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Glaucias subjoined: In all laws, decrees, contracts, and promises, those latest made are always accounted more valid than the former. Now the later contract was Agamemnon's, the condition of which was killing, and not only overcoming. Besides the former was mere words, the latter confirmed by oath; and, by the consent of all, those were cursed that broke them; so that this latter was properly the contract, and the other a bare challenge. And this Priam at his going away, after he had sworn to the conditions, confirms by these words:
But Jove and other Gods alone do know,
Which is designed to see the shades below;

[p. 449] for he understood that to be the condition of the contract. And therefore a little after Hector says,

But Jove hath undetermined left our oaths,2

for the combat had not its designed and indisputable determination, since neither of them fell. Therefore this question doth not seem to me to contain any contrariety of law, since the former contract is comprised and overruled by the latter; for he that kills certainly overcomes, but he that overcomes doth not always kill. But, in short, Agamemnon did not annul, but only explain the challenge proposed by Hector. He did not change any thing, but only added the most principal part, placing victory in killing; for that is a complete conquest, but all others may be evaded or disputed, as this of Menelaus, who neither wounded nor pursued his adversary. Now as, where there are laws really contrary, the judges take that side which is plain and indisputable, and mind not that which is obscure; so in this case, let us admit that contract to be most valid which contained killing, as a known and undeniable evidence of victory. But (which is the greatest argument) he that seems to have had the victory, not being quiet, but running up and down the army, and searching all about,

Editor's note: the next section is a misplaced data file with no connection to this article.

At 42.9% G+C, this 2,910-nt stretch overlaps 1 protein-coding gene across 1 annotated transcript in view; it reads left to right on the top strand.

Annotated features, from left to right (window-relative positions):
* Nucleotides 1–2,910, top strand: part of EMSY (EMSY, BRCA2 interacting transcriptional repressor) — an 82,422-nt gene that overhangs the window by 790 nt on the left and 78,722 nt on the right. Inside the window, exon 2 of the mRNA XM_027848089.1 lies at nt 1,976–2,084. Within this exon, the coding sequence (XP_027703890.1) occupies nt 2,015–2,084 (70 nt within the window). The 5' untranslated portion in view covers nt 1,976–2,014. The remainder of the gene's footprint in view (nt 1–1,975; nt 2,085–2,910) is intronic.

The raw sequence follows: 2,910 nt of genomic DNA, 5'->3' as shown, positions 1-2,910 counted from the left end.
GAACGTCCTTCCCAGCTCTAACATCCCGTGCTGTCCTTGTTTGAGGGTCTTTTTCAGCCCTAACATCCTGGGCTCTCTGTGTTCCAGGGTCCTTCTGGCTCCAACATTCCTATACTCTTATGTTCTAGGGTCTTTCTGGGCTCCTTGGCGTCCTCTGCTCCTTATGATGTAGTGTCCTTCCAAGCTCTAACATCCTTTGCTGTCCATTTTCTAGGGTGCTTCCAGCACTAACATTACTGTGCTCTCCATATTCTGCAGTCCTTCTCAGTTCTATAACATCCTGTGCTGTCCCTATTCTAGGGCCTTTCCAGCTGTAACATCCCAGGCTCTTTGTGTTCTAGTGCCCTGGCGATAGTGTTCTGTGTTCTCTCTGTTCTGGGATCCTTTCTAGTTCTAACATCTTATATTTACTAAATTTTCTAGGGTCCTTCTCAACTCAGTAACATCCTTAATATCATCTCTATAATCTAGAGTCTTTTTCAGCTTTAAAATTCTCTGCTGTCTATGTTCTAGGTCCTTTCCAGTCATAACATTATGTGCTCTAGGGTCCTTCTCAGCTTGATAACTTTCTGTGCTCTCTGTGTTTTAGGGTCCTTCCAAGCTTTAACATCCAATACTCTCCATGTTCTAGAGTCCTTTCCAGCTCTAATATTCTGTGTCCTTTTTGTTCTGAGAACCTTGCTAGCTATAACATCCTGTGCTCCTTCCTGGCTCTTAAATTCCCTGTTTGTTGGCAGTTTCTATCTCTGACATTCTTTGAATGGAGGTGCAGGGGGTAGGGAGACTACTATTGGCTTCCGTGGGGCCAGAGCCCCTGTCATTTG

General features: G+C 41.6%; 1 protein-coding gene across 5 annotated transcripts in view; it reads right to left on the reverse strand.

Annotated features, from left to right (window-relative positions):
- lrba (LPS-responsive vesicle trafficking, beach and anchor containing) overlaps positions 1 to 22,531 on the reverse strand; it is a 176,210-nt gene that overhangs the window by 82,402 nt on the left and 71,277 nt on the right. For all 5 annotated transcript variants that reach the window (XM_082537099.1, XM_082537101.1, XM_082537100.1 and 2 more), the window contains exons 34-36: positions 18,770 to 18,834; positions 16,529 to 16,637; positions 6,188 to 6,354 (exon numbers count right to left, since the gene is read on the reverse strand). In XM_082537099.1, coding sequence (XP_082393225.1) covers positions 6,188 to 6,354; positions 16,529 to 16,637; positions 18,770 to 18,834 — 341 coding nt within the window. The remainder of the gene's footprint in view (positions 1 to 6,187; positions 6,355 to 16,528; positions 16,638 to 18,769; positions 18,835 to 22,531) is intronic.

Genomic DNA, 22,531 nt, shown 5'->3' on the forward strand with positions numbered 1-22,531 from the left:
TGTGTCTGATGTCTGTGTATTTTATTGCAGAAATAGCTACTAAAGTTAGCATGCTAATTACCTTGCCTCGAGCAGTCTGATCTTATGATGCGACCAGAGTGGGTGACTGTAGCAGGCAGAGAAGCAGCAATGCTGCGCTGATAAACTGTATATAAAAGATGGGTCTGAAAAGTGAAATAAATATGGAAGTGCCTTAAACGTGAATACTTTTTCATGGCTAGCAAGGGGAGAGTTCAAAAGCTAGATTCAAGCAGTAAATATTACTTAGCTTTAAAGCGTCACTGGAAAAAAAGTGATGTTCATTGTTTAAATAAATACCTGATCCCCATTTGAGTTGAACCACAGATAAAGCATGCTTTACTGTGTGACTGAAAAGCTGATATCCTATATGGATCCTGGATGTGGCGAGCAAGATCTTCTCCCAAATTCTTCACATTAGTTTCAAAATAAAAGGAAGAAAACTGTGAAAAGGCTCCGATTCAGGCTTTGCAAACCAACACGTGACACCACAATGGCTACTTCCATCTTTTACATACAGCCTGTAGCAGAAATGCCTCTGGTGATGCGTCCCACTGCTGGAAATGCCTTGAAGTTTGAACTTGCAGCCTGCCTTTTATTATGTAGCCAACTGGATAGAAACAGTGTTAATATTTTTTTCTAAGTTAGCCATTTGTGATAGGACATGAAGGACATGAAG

To find neat Paris in the busy throng,3

sufficiently testifies that he himself did not imagine that the conquest was perfect and complete when Paris had escaped. For he did not forget his own words:

And which of us black fate and death design,
Let him be lost; the others cease from war.

Therefore it was necessary for him to seek after Paris, that he might kill him and complete the combat; but since he neither killed nor took him, he had no right to the prize. For he did not conquer him, if we may guess by [p. 450] what he said when he expostulated with Jove and bewailed his unsuccessful attempt:

Jove, Heaven holds no more spiteful God than thou.
Now would I punish Paris for his crimes;
But oh! my sword is broke, my mighty spear,
Stretched out in vain, flies idly from my hand!

For in these words he confessed that it was to no purpose to pierce the shield or take the head-piece of his adversary, unless he likewise wounded or killed him.

1 Il. III. 308.

2 Il. VII. 69.

3 Il. III. 450.

4 Il. III. 101.

5 Il. III. 365.

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